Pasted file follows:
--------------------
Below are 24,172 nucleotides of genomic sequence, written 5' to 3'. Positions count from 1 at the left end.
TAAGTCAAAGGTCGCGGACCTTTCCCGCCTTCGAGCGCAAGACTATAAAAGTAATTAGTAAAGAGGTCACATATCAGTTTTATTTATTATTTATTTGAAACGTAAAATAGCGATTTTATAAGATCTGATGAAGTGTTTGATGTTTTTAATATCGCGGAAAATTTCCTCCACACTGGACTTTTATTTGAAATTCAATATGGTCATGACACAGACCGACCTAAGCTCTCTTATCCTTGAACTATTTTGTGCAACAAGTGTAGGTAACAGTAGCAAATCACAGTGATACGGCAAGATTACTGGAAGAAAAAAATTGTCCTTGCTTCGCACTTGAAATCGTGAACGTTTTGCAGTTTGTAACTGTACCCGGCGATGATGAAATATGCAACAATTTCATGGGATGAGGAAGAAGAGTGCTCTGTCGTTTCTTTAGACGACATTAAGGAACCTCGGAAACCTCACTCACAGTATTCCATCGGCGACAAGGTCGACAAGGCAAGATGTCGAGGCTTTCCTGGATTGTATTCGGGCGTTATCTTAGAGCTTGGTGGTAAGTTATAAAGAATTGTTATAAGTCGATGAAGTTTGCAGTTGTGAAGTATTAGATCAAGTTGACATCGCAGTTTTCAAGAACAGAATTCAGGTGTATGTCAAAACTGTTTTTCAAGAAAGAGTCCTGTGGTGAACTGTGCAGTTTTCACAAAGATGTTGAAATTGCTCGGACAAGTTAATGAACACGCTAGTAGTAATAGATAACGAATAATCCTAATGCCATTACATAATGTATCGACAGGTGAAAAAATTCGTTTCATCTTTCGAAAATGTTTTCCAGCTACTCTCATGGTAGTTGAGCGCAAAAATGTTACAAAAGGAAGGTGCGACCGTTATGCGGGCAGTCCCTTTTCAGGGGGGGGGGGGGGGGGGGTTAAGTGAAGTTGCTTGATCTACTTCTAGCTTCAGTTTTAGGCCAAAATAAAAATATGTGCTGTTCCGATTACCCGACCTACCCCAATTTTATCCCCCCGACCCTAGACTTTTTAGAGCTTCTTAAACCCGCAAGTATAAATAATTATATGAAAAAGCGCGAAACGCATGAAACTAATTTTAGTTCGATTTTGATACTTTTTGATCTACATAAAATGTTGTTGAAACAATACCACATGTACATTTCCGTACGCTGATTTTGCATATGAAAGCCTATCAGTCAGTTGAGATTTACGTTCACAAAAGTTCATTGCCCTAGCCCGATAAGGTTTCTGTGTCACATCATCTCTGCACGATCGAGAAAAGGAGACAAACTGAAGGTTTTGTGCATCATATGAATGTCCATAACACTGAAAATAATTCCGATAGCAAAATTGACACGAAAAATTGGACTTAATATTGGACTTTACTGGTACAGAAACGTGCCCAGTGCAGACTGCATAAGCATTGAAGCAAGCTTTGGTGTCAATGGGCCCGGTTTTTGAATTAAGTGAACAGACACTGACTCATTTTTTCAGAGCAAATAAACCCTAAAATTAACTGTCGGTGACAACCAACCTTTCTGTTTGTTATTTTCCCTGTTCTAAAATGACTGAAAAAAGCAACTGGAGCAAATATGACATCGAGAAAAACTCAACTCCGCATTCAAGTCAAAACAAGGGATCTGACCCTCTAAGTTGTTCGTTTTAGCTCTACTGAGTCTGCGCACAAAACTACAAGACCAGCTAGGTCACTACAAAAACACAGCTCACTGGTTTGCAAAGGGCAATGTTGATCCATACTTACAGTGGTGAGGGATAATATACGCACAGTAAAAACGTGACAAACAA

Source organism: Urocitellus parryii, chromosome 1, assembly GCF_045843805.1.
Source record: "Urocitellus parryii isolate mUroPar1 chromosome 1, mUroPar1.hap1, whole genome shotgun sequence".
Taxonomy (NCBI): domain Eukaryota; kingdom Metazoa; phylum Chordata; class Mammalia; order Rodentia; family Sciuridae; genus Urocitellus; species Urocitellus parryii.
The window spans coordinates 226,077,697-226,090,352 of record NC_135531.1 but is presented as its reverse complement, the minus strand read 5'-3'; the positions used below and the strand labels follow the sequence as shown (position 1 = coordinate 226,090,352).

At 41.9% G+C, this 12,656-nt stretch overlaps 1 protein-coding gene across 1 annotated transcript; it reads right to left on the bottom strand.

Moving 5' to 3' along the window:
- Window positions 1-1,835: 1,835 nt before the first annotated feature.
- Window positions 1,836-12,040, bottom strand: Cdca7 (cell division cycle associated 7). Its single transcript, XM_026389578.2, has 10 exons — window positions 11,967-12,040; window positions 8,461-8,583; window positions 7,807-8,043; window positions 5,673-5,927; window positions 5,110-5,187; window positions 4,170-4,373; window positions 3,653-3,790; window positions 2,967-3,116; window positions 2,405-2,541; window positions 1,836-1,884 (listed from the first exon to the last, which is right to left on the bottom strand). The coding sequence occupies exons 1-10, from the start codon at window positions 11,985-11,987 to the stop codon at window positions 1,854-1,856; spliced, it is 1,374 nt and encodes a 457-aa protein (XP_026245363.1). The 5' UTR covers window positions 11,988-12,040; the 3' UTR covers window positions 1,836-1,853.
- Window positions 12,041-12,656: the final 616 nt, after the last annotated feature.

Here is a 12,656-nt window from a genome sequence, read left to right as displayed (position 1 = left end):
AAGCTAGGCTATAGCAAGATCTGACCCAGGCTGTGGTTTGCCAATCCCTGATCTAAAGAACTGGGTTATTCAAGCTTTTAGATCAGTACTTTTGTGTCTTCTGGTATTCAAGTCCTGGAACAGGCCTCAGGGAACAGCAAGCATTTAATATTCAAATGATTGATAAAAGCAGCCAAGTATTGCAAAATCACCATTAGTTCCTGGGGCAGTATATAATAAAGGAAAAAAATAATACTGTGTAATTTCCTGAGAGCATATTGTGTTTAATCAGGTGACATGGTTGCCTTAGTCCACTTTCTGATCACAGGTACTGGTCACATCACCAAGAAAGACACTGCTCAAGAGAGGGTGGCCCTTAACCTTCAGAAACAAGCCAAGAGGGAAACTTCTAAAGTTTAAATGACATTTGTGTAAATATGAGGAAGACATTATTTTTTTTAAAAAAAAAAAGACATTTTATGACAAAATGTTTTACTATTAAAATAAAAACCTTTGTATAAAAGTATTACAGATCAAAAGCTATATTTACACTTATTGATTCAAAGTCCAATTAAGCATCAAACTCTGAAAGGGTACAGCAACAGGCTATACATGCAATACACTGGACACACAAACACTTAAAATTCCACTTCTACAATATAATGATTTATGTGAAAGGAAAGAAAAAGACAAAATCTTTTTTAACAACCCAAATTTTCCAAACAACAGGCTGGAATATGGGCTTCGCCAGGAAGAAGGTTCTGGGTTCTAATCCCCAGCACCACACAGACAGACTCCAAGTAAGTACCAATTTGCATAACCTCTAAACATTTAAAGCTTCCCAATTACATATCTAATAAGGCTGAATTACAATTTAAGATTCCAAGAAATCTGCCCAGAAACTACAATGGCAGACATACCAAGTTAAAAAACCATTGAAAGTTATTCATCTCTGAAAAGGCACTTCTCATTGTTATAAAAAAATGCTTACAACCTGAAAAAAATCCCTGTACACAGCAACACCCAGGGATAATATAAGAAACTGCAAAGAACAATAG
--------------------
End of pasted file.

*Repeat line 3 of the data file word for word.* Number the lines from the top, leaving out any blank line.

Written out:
Source organism: Urocitellus parryii, chromosome 1, assembly GCF_045843805.1.